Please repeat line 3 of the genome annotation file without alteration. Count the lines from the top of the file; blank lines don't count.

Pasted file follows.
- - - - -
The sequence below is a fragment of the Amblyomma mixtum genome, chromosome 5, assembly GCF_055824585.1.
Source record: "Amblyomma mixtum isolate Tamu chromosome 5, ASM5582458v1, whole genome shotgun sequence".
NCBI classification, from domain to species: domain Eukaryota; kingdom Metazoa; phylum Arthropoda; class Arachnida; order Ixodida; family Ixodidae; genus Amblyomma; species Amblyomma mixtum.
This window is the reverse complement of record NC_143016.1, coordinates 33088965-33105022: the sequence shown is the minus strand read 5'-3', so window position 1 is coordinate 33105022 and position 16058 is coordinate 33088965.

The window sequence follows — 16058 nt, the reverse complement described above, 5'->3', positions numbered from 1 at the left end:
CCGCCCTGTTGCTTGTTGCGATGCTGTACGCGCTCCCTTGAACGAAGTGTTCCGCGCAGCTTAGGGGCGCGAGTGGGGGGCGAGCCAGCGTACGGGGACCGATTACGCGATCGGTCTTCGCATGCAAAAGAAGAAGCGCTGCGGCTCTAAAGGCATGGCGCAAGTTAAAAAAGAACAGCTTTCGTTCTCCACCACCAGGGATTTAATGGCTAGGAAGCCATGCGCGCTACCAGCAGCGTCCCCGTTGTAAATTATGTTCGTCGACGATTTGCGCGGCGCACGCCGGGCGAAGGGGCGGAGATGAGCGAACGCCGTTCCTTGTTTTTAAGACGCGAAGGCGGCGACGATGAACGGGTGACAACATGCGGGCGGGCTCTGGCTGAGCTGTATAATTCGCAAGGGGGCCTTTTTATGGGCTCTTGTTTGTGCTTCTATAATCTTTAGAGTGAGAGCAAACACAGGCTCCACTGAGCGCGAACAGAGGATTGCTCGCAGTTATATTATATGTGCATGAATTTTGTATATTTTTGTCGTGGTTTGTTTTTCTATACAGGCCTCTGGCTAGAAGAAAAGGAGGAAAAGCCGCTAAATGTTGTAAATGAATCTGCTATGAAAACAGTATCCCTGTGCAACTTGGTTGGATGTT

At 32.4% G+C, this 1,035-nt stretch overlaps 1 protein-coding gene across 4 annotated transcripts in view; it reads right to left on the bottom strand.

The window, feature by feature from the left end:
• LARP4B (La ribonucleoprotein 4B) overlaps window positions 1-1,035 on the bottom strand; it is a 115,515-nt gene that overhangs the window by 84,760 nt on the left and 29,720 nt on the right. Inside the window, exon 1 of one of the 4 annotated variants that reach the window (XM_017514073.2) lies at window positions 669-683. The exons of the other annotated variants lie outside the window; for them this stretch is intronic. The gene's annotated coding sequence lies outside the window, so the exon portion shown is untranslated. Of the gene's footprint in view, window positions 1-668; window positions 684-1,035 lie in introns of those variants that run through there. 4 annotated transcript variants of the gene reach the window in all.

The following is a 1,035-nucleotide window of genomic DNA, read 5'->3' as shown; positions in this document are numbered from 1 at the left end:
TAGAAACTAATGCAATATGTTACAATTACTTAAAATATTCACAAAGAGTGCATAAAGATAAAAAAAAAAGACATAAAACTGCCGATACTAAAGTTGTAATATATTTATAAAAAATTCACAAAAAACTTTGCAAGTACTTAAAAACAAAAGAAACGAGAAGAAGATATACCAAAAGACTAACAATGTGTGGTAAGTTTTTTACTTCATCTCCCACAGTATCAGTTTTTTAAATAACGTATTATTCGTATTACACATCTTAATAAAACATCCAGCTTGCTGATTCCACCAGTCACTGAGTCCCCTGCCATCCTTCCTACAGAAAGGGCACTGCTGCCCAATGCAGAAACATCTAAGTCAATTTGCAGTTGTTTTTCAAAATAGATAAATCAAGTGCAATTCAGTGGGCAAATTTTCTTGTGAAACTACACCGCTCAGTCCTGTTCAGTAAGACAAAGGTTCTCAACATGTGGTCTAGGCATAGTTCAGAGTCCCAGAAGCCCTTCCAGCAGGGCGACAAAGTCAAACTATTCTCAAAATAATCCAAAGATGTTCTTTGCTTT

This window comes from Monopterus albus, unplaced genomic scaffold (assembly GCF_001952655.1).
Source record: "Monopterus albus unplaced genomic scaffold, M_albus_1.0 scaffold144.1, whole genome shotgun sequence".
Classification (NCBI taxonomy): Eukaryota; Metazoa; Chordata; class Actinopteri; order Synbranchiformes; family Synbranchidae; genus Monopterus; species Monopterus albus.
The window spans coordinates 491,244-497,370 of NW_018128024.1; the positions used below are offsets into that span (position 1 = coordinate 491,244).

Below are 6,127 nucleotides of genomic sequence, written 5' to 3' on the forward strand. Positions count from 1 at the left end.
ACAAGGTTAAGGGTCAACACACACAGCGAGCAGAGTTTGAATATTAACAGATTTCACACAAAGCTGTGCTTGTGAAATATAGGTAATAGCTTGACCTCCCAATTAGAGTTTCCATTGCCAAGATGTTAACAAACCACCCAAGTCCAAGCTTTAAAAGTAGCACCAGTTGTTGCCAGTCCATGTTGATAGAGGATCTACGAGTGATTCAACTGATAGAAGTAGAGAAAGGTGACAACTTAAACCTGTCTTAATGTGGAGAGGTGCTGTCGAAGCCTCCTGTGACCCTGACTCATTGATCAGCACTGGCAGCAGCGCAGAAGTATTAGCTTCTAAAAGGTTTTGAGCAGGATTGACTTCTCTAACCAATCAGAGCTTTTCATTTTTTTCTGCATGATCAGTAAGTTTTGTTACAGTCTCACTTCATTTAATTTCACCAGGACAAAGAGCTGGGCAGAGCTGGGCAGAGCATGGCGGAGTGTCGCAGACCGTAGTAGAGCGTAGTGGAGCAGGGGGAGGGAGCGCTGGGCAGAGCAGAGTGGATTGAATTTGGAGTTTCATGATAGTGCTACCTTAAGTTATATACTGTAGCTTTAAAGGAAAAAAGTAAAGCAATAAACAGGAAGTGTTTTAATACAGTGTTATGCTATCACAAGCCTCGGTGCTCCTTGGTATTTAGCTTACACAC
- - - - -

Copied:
NCBI classification, from domain to species: domain Eukaryota; kingdom Metazoa; phylum Arthropoda; class Arachnida; order Ixodida; family Ixodidae; genus Amblyomma; species Amblyomma mixtum.